Despite his stated desire to close the American prison at Guantánamo Bay, Cuba, President Bush has decided not to do so, and never considered proposals drafted in the State Department and the Pentagon that outlined options for transferring the detainees elsewhere, according to senior administration officials.
The Bush administration's approval of the abuse of detainees is a toxic legacy for the next US president
New evidence has emerged in Congressional inquiries that throw more light on the extent to which early knowledge and approval of the abuse went to the highest levels. What does a country do when compelling evidence shows its leaders have authorised international crimes?
Buried away in this testimony lies the most dangerous material of all: evidence which may establish that abuses on detainees in Iraq in September 2003, in the period perhaps including the events at Abu Ghraib, were the result of decisions taken at the highest levels of the administration.
At the very least, the next US president must ensure the full facts are established. It will then be for others to decide what follows. But if the US doesn't get its own house in order and restore its reputation for the rule of law, others will surely step in.
The government argues that Hamdan was not entitled to any credit for his pretrial detention because he was not held at Guantanamo Bay "in connection with the charges for which he was tried, but was independently detained under the law of armed conflict as an enemy combatant," according to motions filed with the military court and released this week.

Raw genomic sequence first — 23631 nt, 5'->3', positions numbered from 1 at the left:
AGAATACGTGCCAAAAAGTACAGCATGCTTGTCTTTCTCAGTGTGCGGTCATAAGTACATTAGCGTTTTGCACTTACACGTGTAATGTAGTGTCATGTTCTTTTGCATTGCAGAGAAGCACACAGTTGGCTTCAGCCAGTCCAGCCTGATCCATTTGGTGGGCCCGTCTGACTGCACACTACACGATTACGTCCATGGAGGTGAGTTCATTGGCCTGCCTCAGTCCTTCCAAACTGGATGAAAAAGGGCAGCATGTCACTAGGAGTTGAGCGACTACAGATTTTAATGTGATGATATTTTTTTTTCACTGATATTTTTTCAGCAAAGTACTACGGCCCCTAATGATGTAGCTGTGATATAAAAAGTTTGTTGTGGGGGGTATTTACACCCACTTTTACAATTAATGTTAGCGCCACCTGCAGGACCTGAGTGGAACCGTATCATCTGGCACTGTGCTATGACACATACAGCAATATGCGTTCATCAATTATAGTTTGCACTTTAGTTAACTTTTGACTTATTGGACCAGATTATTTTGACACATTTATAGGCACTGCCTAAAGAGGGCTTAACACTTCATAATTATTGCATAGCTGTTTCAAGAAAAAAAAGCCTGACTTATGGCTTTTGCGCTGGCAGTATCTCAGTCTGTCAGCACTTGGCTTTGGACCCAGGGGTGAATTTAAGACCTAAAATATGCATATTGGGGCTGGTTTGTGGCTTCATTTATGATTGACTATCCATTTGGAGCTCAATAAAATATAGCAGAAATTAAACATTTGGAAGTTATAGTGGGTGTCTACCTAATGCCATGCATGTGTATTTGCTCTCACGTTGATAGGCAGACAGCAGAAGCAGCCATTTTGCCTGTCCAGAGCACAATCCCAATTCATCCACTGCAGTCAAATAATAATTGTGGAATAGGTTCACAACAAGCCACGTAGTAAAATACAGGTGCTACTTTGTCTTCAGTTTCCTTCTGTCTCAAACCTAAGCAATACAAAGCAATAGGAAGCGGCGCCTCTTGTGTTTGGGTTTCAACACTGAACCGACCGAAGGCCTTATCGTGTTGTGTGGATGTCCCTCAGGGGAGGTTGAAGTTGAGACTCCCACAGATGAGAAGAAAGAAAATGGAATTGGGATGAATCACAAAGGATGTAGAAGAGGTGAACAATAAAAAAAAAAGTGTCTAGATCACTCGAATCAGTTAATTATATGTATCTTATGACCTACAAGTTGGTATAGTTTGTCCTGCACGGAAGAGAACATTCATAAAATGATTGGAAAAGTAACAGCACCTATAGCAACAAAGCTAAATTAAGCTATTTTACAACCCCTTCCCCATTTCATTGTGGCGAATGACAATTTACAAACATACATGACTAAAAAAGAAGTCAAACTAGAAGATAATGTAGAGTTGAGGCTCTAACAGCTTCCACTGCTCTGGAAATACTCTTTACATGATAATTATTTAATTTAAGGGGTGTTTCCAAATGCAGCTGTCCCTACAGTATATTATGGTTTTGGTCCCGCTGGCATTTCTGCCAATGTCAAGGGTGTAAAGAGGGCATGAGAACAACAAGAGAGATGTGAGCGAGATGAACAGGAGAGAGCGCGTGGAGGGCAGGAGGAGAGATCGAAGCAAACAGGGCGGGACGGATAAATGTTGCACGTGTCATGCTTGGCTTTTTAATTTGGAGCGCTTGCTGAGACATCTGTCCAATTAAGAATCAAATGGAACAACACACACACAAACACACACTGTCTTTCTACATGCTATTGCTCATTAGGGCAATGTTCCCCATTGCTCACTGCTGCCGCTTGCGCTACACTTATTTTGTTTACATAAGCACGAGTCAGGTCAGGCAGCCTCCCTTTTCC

Jewish settlers punched and kicked two news photographers and a British woman helping Palestinians pick olives in a West Bank town on Saturday and Israeli police responded by stopping the harvest. The scuffle in the town of Hebron was the latest of a series of efforts by settlers living in the occupied land to disrupt an annual harvest critical to many Palestinians' livelihoods.
Witnesses and Reuters television footage showed four Jewish settlers headed into a grove next to a Jewish enclave where a few dozen Israeli, Palestinian and foreign peace activists were helping to pick olives.
I am a photojournalist that was covering the debate in Hofstra. It was one of the most dreadful and deplorable experiences I have ever been apart of. The authorities not only harassed and bullied people in the midst of a nonviolent protest, they also injured and arrested our war vets.
Something was being lost in interpretation. Mustafa Ahmed al-Hawsawi, a Saudi national accused of war crimes and murder for his alleged role in the Sept. 11, 2001, attacks, was speaking in Arabic. Ralph H. Kohlmann, a Marine colonel and military judge at Guantanamo Bay, was listening to a simultaneous interpretation in English.
A linguist working with Hawsawi's team later estimated that half of what the defendant said was rendered incorrectly by court interpreters and that Hawsawi didn't understand at least 25 percent of what was said in English.
Darrel J. Vandeveld was in despair. The hard-nosed lieutenant colonel in the Army Reserve, a self-described conformist praised by his superiors for his bravery in Iraq, had lost faith in the Guantanamo Bay war crimes tribunals in which he was a prosecutor.
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